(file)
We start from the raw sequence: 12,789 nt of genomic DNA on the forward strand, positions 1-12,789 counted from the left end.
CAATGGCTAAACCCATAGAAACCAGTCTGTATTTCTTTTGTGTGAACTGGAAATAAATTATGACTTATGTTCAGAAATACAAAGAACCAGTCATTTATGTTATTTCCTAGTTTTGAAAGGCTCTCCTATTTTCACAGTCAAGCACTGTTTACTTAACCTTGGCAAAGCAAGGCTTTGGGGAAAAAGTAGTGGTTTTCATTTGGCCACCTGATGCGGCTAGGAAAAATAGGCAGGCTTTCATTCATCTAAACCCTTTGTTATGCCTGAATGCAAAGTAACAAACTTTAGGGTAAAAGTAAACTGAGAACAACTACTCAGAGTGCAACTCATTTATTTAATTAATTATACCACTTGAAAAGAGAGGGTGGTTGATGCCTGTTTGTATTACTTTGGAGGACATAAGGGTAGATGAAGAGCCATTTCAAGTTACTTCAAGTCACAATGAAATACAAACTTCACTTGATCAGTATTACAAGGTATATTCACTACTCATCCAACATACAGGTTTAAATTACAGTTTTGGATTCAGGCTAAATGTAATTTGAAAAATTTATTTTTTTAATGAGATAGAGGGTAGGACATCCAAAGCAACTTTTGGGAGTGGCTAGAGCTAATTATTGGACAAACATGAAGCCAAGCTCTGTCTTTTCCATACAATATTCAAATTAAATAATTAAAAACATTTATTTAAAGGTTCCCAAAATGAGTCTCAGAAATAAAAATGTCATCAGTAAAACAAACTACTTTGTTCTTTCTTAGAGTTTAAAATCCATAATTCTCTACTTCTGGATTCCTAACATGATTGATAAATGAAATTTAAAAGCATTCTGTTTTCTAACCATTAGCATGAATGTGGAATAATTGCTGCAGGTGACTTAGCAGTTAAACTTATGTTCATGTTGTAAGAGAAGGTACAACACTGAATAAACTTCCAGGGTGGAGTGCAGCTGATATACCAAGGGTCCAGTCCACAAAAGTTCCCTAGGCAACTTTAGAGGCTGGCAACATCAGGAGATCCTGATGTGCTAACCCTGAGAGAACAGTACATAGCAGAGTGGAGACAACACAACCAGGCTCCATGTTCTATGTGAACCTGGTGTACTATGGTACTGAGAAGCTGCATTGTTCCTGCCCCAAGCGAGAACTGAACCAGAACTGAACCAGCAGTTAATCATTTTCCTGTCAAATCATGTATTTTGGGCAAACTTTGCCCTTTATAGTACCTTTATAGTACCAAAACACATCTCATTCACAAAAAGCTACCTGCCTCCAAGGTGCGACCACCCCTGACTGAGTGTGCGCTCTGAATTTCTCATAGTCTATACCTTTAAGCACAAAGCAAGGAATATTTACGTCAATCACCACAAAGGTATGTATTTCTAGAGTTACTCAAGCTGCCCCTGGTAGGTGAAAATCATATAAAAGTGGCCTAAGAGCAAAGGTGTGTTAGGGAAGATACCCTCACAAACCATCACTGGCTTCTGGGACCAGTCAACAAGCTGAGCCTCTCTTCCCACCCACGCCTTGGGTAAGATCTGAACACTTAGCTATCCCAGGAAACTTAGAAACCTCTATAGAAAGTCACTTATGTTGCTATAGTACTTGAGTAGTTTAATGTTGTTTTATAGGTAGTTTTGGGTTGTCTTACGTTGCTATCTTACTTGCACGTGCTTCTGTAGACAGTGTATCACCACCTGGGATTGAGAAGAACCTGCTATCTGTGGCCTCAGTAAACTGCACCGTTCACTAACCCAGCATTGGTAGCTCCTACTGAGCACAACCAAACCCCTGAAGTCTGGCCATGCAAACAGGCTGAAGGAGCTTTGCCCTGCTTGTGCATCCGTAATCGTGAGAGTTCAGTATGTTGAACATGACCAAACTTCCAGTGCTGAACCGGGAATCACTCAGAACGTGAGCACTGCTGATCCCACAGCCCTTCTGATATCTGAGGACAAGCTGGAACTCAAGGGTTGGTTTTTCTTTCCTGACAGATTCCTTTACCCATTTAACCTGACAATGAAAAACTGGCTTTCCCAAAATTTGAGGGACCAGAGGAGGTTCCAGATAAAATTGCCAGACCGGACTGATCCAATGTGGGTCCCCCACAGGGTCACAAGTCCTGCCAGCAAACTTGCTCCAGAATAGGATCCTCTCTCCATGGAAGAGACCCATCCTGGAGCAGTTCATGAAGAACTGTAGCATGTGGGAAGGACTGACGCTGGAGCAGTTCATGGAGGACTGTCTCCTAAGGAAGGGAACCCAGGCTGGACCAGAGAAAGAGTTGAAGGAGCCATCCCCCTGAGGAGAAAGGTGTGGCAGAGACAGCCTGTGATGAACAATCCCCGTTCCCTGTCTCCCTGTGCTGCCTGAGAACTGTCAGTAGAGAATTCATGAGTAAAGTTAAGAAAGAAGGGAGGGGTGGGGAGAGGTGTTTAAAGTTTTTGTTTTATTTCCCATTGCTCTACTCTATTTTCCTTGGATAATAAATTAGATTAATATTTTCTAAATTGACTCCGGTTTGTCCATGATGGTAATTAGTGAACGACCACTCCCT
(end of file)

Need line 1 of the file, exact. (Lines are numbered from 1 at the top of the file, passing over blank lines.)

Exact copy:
We start from the raw sequence: 12,789 nt of genomic DNA on the forward strand, positions 1-12,789 counted from the left end.